Alastair Campbell tries to persuade us that his reputation for blunt speaking is not entirely accurate, as Mark Tully explores the pros and cons of saying exactly what you think.
As a guest on the programme, Campbell suggests he has a 'feline' side which enabled him to be subtle in his work as Tony Blair's Director of Communications, and that blunt speaking need not necessarily be aggressive.
Mark Tully invites us to make up our own minds on whether we believe Campbell, before examining the nature of speaking plainly, as we see it. And it's this last phrase which Tully sees as important: blunt speakers may only be voicing an opinion that can often be hurtful and stand in the way of dialogue and understanding.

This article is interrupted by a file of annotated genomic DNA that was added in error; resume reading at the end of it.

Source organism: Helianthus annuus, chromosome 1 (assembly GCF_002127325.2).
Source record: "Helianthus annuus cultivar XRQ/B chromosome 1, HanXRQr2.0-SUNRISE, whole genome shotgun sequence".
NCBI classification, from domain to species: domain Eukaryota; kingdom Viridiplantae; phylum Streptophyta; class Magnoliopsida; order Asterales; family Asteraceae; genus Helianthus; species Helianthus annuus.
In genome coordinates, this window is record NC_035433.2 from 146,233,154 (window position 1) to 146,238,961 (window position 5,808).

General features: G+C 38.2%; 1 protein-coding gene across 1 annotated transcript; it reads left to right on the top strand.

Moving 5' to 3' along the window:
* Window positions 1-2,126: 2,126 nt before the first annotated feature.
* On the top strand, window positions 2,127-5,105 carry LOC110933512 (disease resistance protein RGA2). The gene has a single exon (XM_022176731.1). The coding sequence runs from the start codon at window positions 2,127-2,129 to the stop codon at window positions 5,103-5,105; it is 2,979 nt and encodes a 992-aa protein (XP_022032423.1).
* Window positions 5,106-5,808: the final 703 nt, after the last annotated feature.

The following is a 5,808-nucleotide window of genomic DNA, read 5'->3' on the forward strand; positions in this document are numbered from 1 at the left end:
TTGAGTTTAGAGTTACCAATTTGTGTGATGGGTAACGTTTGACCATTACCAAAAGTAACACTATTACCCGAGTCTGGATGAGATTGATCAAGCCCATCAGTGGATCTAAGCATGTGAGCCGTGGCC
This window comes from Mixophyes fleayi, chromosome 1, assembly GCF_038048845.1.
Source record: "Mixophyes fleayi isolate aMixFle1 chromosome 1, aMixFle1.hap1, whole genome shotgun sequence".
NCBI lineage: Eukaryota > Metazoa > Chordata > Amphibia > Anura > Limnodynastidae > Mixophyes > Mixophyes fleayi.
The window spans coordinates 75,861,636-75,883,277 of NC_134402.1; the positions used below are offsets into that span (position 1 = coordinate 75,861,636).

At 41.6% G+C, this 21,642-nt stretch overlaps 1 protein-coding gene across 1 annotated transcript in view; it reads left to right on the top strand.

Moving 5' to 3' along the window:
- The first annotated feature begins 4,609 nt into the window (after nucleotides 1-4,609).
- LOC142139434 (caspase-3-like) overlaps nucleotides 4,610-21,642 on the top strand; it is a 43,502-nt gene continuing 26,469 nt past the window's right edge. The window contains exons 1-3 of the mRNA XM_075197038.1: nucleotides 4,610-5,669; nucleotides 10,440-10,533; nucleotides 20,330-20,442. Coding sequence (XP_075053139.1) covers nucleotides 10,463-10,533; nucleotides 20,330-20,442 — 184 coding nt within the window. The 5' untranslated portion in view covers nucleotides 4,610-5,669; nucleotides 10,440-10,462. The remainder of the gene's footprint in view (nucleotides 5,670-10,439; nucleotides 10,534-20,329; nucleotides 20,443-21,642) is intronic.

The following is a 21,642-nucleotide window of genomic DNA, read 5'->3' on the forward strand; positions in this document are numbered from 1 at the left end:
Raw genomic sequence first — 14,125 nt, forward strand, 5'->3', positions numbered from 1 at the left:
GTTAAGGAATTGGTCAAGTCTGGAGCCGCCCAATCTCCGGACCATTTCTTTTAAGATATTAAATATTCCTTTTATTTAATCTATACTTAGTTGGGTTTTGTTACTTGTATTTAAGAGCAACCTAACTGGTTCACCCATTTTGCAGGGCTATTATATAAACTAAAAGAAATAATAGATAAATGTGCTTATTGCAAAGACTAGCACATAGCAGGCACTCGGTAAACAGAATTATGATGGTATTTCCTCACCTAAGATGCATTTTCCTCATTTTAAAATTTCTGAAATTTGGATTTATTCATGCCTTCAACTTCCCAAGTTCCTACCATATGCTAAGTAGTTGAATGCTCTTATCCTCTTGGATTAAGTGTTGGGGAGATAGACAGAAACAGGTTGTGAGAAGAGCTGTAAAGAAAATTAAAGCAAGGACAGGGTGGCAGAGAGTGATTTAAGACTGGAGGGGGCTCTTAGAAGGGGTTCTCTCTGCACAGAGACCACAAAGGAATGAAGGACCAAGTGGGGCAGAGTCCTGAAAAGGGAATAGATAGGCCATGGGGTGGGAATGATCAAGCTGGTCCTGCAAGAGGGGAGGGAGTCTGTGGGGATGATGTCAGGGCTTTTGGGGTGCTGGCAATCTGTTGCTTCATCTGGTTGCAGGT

But can withholding an honest opinion be just as obstructive to real communication? Perhaps the answer lies in the sentiments of one of the groups of musicians featured in the programme, Tama, who state "There are three truths in Africa: my truth, your truth, and the truth itself. Whoever is right is right, whoever imposes their reason is wrong".